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Ticket = Innovation Opportunity!

Sunday, May 22 2005

I caught myself pondering something as I was driving today: “I assume deaf people are allowed to drive without restriction – so why do ‘in ear’ headphone manufacturers make sure you know that they shouldn’t be used while driving because they impair your hearing – what specific issues might you run into that would make not hearing a serious or life threatening disadvantage while driving?”.

It became clear immediately as I heard the attention grabbing sort of “buzz buzz” noise that police cars have and their drivers use to get someone’s attention. In this case, the someone being pulled over was daydreaming, and not paying attention to two things: his speed or his rearview mirror.

When the Sheriff asked if I knew why he pulled me over, I told him I was daydreaming and hadn’t noticed I slipped above the limit. He said “Oh yeah, what about?”, genuinely (he was a nice guy). I told him about my quandary over driving deaf and he said “you know, funny you should mention that – the last person I pulled over was deaf, and it took me three miles to get them to pull over – I had to get beside them and motion to them to pull over, which took easily a few minutes.”

So, after he gave me a nice fat ticket (no sales tax = expensive traffic tickets) and we parted ways, two things came to mind: radar/laser detector, and this idea:

It’d be cool if all cars had WiFi, including Police cars, and while driving, each created a mesh network. Maybe we’d all have Macs in our cars, and it would be like Bonjour (formerly Rendezvous). Each car computer would discover others nearby, and temporary ad hoc networks would form. I’m not new in this thinking at all – Rael and I talked about this a while back (he had lots of similar ideas which he should write about sometime soon, nudge nudge).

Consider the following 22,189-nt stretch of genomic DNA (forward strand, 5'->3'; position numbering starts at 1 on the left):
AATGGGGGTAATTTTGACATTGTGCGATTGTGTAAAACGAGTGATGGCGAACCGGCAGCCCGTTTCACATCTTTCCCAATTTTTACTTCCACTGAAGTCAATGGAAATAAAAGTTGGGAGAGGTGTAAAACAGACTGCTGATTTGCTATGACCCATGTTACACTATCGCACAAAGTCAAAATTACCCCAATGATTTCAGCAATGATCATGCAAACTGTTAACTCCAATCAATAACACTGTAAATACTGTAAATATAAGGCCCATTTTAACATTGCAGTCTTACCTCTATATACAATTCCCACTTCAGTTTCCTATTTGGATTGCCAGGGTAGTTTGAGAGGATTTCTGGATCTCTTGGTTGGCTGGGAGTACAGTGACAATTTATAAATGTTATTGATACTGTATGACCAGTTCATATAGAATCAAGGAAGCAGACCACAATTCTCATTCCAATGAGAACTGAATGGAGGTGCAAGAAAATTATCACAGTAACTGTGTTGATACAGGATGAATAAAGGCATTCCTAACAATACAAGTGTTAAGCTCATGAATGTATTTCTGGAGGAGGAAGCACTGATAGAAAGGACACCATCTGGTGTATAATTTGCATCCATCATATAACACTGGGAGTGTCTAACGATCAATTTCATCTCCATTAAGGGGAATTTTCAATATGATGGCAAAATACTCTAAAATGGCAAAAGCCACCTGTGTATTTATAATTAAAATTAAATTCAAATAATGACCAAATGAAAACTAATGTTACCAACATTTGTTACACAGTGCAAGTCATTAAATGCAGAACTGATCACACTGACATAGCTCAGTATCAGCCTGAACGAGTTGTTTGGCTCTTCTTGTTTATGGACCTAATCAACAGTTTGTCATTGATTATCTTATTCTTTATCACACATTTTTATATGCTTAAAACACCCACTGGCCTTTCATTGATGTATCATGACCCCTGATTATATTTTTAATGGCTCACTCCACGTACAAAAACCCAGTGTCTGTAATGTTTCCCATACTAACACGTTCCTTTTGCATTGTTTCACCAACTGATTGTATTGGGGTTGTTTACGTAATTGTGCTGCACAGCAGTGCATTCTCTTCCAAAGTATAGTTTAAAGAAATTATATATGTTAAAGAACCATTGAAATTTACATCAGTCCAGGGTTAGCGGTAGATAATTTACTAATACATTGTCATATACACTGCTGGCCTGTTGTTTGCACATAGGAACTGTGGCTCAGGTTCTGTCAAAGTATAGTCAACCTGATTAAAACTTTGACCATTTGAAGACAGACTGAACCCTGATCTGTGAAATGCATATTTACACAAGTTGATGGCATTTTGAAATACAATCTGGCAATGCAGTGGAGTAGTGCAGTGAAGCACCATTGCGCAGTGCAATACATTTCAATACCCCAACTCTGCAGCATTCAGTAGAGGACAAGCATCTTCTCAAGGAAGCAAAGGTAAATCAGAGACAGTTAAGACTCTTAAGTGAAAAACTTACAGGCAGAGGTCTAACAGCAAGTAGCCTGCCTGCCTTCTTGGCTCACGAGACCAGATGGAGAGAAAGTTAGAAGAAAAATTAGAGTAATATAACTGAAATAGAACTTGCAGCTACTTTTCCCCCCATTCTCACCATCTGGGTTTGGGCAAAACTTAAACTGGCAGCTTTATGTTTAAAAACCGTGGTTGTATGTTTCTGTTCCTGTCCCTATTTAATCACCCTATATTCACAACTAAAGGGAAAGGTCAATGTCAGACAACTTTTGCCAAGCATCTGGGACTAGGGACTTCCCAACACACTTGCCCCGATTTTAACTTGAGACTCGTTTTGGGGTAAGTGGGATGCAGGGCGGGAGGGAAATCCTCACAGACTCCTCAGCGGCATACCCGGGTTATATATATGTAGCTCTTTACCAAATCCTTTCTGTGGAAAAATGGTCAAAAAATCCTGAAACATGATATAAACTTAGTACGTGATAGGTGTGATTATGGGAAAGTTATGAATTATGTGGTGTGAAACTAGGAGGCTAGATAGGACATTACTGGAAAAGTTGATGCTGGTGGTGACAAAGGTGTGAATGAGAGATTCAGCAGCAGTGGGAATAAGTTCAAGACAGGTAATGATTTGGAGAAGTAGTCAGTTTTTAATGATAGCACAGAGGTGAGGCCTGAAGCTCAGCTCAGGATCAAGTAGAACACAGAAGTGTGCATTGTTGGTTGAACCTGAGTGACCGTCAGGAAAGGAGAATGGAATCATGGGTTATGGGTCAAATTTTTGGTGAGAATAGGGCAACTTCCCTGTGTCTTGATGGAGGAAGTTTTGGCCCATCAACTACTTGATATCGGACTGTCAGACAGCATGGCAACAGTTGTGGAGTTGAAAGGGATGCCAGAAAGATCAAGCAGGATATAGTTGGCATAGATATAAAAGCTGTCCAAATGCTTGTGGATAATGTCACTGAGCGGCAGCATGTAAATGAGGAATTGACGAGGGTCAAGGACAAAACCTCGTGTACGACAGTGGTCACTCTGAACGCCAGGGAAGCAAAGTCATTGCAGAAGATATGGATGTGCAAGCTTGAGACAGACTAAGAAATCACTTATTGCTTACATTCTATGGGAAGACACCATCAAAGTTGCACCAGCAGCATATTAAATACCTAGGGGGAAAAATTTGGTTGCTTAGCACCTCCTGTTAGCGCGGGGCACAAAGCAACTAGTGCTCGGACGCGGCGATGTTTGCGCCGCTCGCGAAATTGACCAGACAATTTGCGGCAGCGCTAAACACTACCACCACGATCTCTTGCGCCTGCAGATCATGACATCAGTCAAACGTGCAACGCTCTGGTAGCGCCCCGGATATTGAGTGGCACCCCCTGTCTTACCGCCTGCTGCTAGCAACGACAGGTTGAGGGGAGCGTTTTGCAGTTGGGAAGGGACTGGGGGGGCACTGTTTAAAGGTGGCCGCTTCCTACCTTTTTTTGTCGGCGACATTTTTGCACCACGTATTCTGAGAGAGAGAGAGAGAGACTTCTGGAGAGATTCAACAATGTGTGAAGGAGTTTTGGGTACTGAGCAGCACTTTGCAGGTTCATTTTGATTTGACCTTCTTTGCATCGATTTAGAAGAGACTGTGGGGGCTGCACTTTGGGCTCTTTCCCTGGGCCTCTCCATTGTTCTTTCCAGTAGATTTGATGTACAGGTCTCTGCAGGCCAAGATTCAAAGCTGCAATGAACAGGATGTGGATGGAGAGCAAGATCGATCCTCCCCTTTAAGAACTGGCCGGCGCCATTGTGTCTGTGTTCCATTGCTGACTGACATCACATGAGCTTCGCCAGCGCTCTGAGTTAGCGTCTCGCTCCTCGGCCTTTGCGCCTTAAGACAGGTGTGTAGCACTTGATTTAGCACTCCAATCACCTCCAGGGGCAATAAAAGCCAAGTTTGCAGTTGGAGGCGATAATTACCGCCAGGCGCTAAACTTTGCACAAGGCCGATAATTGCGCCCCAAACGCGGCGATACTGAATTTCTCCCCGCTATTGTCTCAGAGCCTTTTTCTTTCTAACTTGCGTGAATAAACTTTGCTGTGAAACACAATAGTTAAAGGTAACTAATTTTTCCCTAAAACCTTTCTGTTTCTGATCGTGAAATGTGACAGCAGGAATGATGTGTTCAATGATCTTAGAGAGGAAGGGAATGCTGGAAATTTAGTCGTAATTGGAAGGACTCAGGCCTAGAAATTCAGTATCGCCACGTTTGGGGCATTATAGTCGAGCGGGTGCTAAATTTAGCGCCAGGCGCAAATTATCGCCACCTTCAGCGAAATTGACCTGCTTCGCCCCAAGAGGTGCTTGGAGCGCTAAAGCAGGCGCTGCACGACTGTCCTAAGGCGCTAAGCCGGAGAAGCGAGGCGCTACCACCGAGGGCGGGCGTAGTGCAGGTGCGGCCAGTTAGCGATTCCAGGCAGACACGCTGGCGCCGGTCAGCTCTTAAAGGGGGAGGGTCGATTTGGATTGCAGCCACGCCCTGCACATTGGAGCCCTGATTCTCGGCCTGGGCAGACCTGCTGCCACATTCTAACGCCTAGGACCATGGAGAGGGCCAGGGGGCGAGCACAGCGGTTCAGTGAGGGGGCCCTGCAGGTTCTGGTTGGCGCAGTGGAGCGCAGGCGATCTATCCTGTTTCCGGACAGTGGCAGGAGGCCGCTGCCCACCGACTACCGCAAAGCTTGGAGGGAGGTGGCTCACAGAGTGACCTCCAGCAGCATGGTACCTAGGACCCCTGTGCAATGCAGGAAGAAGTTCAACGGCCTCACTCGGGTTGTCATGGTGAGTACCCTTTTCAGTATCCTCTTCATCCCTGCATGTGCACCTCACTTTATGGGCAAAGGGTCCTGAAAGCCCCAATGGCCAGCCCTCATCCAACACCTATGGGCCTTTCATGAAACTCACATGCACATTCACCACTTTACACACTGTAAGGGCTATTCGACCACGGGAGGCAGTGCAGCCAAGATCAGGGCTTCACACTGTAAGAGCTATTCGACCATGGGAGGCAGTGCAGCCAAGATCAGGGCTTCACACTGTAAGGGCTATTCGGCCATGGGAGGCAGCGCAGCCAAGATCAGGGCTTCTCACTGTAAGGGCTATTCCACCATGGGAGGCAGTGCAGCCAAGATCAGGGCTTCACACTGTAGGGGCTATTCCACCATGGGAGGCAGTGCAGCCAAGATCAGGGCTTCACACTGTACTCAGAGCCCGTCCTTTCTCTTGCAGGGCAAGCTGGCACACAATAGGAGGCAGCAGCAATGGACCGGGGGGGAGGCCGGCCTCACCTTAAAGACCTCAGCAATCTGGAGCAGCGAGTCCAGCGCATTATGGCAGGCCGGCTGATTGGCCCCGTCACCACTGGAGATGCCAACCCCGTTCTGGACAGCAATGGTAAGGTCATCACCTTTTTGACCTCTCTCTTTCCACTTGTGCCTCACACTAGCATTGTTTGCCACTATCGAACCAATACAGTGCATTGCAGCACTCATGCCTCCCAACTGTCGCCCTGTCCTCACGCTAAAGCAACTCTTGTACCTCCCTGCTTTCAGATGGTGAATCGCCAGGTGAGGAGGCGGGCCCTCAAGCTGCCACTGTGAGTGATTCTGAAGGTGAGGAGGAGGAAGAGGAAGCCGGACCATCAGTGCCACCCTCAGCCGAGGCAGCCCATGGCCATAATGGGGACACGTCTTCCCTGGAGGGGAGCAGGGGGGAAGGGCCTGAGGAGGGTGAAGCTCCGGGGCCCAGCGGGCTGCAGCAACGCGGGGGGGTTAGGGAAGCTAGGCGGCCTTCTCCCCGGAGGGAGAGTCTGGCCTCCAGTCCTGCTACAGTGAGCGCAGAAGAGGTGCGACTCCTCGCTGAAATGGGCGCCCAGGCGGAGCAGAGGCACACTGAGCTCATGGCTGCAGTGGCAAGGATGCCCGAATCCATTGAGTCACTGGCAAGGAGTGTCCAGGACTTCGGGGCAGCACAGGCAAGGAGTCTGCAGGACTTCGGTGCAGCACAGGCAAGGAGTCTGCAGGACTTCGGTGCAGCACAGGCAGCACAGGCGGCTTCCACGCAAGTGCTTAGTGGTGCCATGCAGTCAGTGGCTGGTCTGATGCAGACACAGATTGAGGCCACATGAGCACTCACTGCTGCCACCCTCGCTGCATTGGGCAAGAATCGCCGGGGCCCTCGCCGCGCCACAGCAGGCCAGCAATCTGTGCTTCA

Our in board computers could enable handsfree or single button pushing to active audio chat sessions with nearby drivers. You could chew someone out, or ask someone for directions, or have a police officer cut in and say “would you mind pulling over, the lights are freakin’ people out”. Kids on road trips could play networked games with other kids nearby, and maybe while waiting in line in a drive through you could order from a web page rather than wait to yell into a box.

There would be kinks to iron out, and the extreme temporary nature of the networks would require some clever ideas (which I fully encourage), but wouldn’t that be interesting?